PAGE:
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Blind Willow, Sleeping Woman by [Murakami, Haruki]
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Blind Willow, Sleeping Woman Kindle Edition

4.1 out of 5 stars 36 customer reviews

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Length: 450 pages Word Wise: Enabled Enhanced Typesetting: Enabled
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Review

wonderfully original stories...whose momentum never slackens, carrying you effortlessly from one improbabl e twist to the next....This is all round audio entertainment at its very best. (Guardian)

'An intimate pleasure' (The Times)

'Will undoubtedly confirm his reputation as literature's answer to David Lynch' (Times Literary Supplement)

'Unforgettable' (New Statesman)

'Excellent...always provocative and never less than engaging' (Daily Telegraph)

'By turns disturbing and delightful...every bit as substantial as a novel. They show him at his very best; not as a cult novelist but as a really first-rate writer of short fiction' (Guardian)

The Sunday Times, 16th July 2006

"Murakami’s fictional world is extraordinary".

Product details

  • Format: Kindle Edition
  • File Size: 1767 KB
  • Print Length: 450 pages
  • Publisher: Vintage Digital (10 Oct. 2011)
  • Sold by: Amazon Media EU S.à r.l.
  • Language: English
  • ASIN: B005TKBZSC
  • Text-to-Speech: Enabled
  • X-Ray:
  • Word Wise: Enabled
  • Enhanced Typesetting: Enabled
  • Average Customer Review: 4.1 out of 5 stars 36 customer reviews
  • Amazon Bestsellers Rank: #149,094 Paid in Kindle Store (See Top 100 Paid in Kindle Store)
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Top Customer Reviews

Format: Paperback
This is Murakami's first proper short story collection in English since The Elephant Vanishes. After the Quake, though also a collection of short stories, is more of a coherent work, whereas these two collections draw from stories published from all periods of Murakami's career, and from many different collections in Japanese.

The publication dates of the stories are not given and, as Murakami says in his introduction (a nice touch), many of the stories have been significantly revised since their first publication. Thus, there is little coherence and tracing the author's development of style and themes is almost impossible, even with the aid of the bibliography in translator Jay Rubin's very interesting biography/literary study (also published by Vintage).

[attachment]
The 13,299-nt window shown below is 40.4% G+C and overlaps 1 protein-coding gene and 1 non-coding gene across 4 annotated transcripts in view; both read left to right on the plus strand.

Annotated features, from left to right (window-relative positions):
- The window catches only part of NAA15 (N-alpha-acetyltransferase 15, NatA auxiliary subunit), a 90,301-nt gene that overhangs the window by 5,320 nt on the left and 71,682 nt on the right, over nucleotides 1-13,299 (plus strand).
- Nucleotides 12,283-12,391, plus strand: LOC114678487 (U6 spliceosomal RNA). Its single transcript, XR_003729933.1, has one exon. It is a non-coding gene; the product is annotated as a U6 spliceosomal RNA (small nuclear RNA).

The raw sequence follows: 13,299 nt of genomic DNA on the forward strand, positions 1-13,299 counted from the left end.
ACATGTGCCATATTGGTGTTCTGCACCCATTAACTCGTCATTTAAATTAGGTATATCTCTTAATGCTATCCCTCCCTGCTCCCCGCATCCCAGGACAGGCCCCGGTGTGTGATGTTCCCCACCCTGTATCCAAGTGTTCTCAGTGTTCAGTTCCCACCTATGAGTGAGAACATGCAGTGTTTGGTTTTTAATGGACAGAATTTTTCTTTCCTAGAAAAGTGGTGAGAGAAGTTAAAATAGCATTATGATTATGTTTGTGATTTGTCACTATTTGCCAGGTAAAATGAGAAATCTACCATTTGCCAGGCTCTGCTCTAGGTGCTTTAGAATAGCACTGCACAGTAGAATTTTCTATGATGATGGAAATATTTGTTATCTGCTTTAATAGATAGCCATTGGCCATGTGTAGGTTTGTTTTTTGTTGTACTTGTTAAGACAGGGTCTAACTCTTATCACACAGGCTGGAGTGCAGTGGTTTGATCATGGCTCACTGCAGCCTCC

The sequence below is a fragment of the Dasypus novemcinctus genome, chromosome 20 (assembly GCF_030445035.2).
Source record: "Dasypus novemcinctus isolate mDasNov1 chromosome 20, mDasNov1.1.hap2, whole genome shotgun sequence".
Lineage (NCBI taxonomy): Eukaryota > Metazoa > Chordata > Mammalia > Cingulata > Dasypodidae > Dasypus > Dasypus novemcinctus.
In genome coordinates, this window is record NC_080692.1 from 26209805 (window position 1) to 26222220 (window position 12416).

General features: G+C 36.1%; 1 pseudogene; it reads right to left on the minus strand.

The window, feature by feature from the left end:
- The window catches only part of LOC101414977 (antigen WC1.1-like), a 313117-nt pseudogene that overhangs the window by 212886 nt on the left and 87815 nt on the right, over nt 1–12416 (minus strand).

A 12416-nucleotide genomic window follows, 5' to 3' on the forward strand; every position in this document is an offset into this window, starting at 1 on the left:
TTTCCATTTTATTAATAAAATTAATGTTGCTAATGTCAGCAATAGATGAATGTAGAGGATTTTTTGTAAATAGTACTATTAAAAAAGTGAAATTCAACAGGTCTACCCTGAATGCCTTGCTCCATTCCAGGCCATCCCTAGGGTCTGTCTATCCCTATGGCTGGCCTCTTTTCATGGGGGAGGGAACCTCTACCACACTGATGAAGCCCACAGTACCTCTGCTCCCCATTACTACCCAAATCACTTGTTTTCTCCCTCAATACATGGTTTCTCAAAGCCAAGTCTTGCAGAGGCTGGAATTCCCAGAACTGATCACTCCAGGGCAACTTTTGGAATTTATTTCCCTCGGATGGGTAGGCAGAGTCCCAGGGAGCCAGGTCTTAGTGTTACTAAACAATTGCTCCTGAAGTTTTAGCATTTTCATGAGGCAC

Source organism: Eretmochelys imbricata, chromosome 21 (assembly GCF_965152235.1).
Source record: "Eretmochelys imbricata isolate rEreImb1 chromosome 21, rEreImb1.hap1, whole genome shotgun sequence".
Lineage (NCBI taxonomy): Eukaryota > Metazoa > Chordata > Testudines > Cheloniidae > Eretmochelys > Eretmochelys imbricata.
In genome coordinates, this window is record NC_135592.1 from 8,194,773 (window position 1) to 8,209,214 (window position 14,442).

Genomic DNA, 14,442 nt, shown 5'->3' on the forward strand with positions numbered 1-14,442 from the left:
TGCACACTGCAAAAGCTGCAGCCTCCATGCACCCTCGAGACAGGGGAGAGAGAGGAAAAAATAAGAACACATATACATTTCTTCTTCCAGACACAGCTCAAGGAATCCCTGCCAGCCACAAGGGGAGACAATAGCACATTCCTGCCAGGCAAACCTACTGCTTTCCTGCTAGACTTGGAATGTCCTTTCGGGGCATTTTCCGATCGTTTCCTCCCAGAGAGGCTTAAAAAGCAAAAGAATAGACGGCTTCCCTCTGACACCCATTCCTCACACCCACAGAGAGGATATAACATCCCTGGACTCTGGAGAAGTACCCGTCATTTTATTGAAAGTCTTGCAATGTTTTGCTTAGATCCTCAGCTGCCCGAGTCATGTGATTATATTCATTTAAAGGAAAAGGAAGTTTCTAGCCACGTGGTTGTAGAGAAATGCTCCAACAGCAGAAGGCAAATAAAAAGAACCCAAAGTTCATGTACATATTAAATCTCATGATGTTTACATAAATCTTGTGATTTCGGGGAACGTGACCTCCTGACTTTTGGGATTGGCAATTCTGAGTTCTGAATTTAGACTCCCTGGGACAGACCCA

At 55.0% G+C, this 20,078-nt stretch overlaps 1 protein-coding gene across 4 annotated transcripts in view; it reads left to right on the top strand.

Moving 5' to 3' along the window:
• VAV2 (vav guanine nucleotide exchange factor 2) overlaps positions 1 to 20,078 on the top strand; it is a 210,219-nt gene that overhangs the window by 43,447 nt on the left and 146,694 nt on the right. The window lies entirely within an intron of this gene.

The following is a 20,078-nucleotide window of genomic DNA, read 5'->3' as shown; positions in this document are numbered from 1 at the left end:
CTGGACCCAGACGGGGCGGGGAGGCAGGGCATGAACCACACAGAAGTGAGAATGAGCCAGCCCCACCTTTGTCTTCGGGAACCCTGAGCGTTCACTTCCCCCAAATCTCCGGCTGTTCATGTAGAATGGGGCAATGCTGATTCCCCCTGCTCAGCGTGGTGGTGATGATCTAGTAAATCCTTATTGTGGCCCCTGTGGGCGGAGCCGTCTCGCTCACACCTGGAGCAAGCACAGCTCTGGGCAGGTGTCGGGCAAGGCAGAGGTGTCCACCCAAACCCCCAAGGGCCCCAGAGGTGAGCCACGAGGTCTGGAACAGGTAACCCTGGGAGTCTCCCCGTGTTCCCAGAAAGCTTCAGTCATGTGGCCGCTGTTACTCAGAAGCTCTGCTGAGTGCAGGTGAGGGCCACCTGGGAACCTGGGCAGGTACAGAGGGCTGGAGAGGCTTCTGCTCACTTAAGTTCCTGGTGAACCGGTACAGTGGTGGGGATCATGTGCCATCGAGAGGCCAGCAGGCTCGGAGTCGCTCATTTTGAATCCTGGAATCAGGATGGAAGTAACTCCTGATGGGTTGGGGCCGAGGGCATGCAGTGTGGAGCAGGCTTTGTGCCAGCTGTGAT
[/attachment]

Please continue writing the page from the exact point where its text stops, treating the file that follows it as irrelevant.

Murakami's short stories are very good, sometimes excellent, but it is in the sustained brilliance of his novels where his true value as a writer lies. The stories in here are, on the whole, up to Murakami's usual standard.

As in his novels, truly bizarre and unexplainable occurs in these stories. The most bizarre here is a talking monkey hiding in the sewers of a Tokyo suburb, but this is only one example. The more I read Murakami, the more I think this mystical, seemingly meaningful, content actually means nothing at all. This only marginally lessens its interest and mystery, though. Maybe one day I'll change my mind and be able unlock these conundrums (`like Zen koans', as one of the characters in this collection notes).

Throughout Murakami's work, a regularly re-occurring theme is things going missing without any explanation. It's no different in these stories. Sometimes it's things (name tags), often men (stockbrokers), usually women (girlfriends).
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Format: Hardcover
A writer that expresses perfectly the isolation and loneliness of the modern world, Murakami's short stories are like peering through a dozen windows into a world where fantasy and reality mix, seperate and blend together again. His talent lies in the ability to take the mundane and make it fantastic, offering us a peek into ordinary lives sprinkled with the kind of surreal conversations and events that make you look around you whilst in the street or on the bus and wonder what all these people around you are really like.